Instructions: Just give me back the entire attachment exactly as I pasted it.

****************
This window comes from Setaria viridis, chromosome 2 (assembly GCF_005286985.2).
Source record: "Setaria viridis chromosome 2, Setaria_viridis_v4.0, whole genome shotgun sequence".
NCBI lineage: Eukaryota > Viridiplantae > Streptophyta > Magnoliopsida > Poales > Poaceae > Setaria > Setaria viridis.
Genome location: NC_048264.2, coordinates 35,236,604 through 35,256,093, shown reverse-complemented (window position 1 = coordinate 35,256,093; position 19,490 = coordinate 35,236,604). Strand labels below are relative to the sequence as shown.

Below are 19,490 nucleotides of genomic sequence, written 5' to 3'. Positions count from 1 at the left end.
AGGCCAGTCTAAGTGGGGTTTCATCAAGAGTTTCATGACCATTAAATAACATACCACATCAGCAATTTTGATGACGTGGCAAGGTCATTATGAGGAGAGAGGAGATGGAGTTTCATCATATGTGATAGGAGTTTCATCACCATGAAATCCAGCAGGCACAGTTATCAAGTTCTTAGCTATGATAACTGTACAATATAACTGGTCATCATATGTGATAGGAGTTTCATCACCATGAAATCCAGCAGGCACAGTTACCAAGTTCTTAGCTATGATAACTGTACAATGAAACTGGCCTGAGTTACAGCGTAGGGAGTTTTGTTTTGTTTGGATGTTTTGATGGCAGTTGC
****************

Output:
This window comes from Setaria viridis, chromosome 2 (assembly GCF_005286985.2).
Source record: "Setaria viridis chromosome 2, Setaria_viridis_v4.0, whole genome shotgun sequence".
NCBI lineage: Eukaryota > Viridiplantae > Streptophyta > Magnoliopsida > Poales > Poaceae > Setaria > Setaria viridis.
Genome location: NC_048264.2, coordinates 35,236,604 through 35,256,093, shown reverse-complemented (window position 1 = coordinate 35,256,093; position 19,490 = coordinate 35,236,604). Strand labels below are relative to the sequence as shown.

Below are 19,490 nucleotides of genomic sequence, written 5' to 3'. Positions count from 1 at the left end.
AGGCCAGTCTAAGTGGGGTTTCATCAAGAGTTTCATGACCATTAAATAACATACCACATCAGCAATTTTGATGACGTGGCAAGGTCATTATGAGGAGAGAGGAGATGGAGTTTCATCATATGTGATAGGAGTTTCATCACCATGAAATCCAGCAGGCACAGTTATCAAGTTCTTAGCTATGATAACTGTACAATATAACTGGTCATCATATGTGATAGGAGTTTCATCACCATGAAATCCAGCAGGCACAGTTACCAAGTTCTTAGCTATGATAACTGTACAATGAAACTGGCCTGAGTTACAGCGTAGGGAGTTTTGTTTTGTTTGGATGTTTTGATGGCAGTTGC